This community is made up of good, decent, hardworking people, but you will have to take our word for that since you have not taken time to communicate with us. Clean water is not a topic proper for political rhetoric or disagreements among political parties or entities.  Earlier this week, on a radio show, you stated that “there’s the general red tape between who’s going to do the hookup; whether it’s going to be SCWA or Riverhead or whomever it may be.”  This is no longer true.  It has been three months since Riverhead and SCWA approved an agreement as to how both would work together on our behalf.    

In addition, you referenced our press conference in your radio interview with clear disdain for those participating. You stated we wanted to be “the star of the show” and “there are some folks looking for the spotlight”.  These comments are not the expected speech of a diligent, concerned elected official.  No one here wants to be a star…we just want clean water.  We would much prefer turning on the faucet safely rather than turning a spotlight on negligent elected officials.  

Assemblywoman Giglio:  You have known about these issues since your time on the Riverhead Town Board.  Do you remember providing a few dozen cases of bottled water to the community when you were running for the State Assembly?  You have even attended a few Navy meetings.  You met us, sat in the seats among us, and pledged your support to us, and then abandoned us.   You ran to Albany and we went back to our position as the ‘little forgotten section of Riverhead Town’.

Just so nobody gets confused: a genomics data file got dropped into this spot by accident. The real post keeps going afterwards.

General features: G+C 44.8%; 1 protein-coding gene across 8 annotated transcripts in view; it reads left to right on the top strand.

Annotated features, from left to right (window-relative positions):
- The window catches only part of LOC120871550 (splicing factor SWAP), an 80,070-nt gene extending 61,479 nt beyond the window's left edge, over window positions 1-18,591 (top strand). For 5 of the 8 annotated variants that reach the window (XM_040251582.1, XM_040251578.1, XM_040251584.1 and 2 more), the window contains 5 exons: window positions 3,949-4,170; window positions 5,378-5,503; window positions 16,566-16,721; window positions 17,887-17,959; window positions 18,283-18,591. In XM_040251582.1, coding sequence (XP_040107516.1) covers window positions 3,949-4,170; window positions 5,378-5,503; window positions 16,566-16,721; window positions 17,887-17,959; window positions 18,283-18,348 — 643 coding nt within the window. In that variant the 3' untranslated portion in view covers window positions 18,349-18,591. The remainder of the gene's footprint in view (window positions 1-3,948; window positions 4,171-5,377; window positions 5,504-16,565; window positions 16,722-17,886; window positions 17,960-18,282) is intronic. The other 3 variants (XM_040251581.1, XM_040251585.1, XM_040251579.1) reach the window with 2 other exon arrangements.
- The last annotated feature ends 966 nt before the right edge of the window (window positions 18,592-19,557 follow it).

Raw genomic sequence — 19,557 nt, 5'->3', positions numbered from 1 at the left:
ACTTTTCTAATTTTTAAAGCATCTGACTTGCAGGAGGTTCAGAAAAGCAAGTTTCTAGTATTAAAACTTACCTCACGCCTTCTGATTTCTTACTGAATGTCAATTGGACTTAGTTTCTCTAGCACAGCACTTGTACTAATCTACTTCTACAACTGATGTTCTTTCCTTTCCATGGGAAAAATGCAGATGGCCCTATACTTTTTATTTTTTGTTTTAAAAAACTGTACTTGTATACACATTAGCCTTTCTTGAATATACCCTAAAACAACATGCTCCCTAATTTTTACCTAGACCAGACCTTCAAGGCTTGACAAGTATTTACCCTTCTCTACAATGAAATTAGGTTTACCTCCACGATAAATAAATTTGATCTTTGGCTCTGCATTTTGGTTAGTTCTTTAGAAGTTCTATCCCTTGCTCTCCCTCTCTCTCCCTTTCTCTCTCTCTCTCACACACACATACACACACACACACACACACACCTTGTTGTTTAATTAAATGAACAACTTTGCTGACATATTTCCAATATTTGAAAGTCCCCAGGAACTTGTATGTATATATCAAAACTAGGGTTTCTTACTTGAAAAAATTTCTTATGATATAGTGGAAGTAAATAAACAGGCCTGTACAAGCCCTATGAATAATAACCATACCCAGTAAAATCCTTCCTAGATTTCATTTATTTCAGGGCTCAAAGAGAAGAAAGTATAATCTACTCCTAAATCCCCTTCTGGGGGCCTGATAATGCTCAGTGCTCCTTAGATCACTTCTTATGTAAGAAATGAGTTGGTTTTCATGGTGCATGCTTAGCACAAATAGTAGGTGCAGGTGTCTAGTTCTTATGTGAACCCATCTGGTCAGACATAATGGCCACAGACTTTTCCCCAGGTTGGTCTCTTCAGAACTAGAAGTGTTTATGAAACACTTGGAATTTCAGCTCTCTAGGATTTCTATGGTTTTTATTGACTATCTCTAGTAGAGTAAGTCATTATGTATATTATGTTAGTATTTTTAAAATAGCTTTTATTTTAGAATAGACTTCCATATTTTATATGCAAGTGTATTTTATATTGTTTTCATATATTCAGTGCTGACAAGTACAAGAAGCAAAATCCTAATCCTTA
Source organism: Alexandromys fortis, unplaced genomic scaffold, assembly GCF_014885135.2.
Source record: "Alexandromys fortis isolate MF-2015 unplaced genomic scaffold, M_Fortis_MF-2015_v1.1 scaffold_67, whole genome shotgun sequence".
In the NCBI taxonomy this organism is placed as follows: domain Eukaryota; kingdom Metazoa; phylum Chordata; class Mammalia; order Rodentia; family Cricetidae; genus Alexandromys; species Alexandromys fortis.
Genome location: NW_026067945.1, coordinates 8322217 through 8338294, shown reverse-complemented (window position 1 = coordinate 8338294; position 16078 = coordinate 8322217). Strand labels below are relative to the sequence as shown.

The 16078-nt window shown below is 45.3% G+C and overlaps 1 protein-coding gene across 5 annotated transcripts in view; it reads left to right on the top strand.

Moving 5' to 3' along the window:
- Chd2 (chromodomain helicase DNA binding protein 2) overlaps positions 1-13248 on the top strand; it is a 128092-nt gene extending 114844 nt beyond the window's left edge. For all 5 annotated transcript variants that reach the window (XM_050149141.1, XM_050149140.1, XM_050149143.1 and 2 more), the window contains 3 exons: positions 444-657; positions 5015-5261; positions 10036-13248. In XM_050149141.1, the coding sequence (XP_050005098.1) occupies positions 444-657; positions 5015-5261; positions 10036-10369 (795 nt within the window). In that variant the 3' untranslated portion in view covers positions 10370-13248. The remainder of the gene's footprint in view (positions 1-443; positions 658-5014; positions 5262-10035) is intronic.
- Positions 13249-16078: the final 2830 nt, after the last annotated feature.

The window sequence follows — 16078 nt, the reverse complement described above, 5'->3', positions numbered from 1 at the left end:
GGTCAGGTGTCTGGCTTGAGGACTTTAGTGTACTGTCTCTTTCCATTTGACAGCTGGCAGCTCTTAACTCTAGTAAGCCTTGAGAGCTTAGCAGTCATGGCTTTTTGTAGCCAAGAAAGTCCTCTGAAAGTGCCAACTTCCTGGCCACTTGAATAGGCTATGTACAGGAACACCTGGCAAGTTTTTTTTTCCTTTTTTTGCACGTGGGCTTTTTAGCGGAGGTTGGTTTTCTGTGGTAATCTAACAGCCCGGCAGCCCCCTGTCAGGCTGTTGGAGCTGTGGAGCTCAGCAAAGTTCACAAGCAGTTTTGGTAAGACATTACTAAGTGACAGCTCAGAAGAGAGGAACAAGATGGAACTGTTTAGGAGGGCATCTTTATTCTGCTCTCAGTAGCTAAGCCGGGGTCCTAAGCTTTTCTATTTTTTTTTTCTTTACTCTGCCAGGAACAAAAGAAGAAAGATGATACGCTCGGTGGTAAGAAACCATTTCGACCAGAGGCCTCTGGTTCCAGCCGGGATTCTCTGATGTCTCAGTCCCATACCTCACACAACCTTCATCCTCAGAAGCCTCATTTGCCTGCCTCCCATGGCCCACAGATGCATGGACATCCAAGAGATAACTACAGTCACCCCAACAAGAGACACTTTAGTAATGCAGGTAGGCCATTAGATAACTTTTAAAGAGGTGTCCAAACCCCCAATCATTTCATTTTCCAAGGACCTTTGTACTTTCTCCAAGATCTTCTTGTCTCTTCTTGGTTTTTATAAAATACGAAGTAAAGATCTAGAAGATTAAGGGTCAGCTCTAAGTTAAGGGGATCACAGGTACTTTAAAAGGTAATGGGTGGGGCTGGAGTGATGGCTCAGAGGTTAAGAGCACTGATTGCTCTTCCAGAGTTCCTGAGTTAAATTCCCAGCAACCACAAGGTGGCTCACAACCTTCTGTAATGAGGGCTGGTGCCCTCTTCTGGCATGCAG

Last week in your interview with Newsday, you said, “One home with contaminated water is enough for me to go to bat.”  We wonder who lives in that one home.  It clearly isn’t any one of the 64 in our neighborhood.  

Both of you have claimed you are focused and working on the issue.  You said you sent letters earlier in the year.  To whom?  What did the letter request? Why didn’t the residents see these letters?  You stated that just this week you had a meeting about this.  With whom? What was discussed?  

Residents are losing their patience, but worse than losing our patience, we could possibly be losing more in terms of health.  The most important role of any elected official is to protect the health and safety of their constituents.  When you took the oath of office, you promised to do just that.  That promise does not exclude the folks in these 64 homes.  The residents are now calling upon you to act. We need help!  It’s the year 2022 and your constituents need clean water. We would like to invite you to our community to meet with us, answer our questions, and respond to our concerns.  We are requesting to hear what your plan is, step by step, to ensure that we receive funding from the state.  


Kelly and Peter McClinchy, Ronald Martz, Bill and Betty Ebert,  Ken Kneski, Clare Bennett, Marc Rogovin, Kristin and Patrick Lennon, Roseanne and Robert Smith, Rosemary Horton, Brian and Jessica Lachow, Ray and Jane Kreiger, Toni and Tom Pawson, Allan Horton, Bernadette and Neil Eyre, Mark Masi, Robert Boehm, Tamara and John Stoddard, Anthony and Marie Panarello

Manorville Residents